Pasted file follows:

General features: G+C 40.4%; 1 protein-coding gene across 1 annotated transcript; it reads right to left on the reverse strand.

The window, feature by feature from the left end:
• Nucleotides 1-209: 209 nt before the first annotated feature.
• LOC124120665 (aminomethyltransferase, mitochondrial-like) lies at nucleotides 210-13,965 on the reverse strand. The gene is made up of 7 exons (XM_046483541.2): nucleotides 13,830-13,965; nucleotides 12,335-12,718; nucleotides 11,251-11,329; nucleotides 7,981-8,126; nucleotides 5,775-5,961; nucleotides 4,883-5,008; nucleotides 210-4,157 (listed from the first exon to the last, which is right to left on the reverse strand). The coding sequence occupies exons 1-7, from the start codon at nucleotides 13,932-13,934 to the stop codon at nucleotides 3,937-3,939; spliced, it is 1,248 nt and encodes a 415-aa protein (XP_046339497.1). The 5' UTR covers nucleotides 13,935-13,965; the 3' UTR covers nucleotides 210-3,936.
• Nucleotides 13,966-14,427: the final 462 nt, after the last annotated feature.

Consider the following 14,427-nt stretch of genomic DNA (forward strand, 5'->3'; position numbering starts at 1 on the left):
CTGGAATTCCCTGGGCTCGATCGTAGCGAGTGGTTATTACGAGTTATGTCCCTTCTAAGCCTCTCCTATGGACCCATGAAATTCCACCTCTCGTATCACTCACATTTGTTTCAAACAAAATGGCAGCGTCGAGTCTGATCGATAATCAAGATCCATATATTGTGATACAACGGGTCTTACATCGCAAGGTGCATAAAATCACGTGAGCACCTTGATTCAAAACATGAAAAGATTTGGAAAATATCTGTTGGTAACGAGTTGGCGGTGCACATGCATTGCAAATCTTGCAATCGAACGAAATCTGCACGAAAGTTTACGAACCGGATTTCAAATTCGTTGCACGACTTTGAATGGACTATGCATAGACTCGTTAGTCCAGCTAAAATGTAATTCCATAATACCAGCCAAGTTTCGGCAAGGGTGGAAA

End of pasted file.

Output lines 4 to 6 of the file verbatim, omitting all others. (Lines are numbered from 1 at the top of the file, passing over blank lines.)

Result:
• LOC124120665 (aminomethyltransferase, mitochondrial-like) lies at nucleotides 210-13,965 on the reverse strand. The gene is made up of 7 exons (XM_046483541.2): nucleotides 13,830-13,965; nucleotides 12,335-12,718; nucleotides 11,251-11,329; nucleotides 7,981-8,126; nucleotides 5,775-5,961; nucleotides 4,883-5,008; nucleotides 210-4,157 (listed from the first exon to the last, which is right to left on the reverse strand). The coding sequence occupies exons 1-7, from the start codon at nucleotides 13,932-13,934 to the stop codon at nucleotides 3,937-3,939; spliced, it is 1,248 nt and encodes a 415-aa protein (XP_046339497.1). The 5' UTR covers nucleotides 13,935-13,965; the 3' UTR covers nucleotides 210-3,936.
• Nucleotides 13,966-14,427: the final 462 nt, after the last annotated feature.

Consider the following 14,427-nt stretch of genomic DNA (forward strand, 5'->3'; position numbering starts at 1 on the left):